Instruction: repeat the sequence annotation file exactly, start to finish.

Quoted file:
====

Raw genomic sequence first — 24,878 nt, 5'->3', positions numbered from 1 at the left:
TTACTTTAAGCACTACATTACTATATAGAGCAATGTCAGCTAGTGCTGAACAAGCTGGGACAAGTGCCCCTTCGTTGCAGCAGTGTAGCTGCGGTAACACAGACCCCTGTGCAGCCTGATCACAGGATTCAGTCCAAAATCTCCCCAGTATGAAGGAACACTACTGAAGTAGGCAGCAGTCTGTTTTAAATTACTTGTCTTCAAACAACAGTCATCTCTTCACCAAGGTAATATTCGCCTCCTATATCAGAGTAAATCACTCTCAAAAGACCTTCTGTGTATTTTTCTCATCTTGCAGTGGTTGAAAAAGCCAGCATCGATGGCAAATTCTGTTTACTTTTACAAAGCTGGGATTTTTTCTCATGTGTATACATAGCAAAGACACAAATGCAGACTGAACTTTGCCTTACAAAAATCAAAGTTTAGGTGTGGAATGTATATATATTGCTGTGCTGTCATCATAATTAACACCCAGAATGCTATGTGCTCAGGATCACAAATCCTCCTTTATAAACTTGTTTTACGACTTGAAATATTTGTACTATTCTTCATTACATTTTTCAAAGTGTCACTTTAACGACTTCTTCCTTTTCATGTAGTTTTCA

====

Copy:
Raw genomic sequence first — 24,878 nt, 5'->3', positions numbered from 1 at the left:
TTACTTTAAGCACTACATTACTATATAGAGCAATGTCAGCTAGTGCTGAACAAGCTGGGACAAGTGCCCCTTCGTTGCAGCAGTGTAGCTGCGGTAACACAGACCCCTGTGCAGCCTGATCACAGGATTCAGTCCAAAATCTCCCCAGTATGAAGGAACACTACTGAAGTAGGCAGCAGTCTGTTTTAAATTACTTGTCTTCAAACAACAGTCATCTCTTCACCAAGGTAATATTCGCCTCCTATATCAGAGTAAATCACTCTCAAAAGACCTTCTGTGTATTTTTCTCATCTTGCAGTGGTTGAAAAAGCCAGCATCGATGGCAAATTCTGTTTACTTTTACAAAGCTGGGATTTTTTCTCATGTGTATACATAGCAAAGACACAAATGCAGACTGAACTTTGCCTTACAAAAATCAAAGTTTAGGTGTGGAATGTATATATATTGCTGTGCTGTCATCATAATTAACACCCAGAATGCTATGTGCTCAGGATCACAAATCCTCCTTTATAAACTTGTTTTACGACTTGAAATATTTGTACTATTCTTCATTACATTTTTCAAAGTGTCACTTTAACGACTTCTTCCTTTTCATGTAGTTTTCA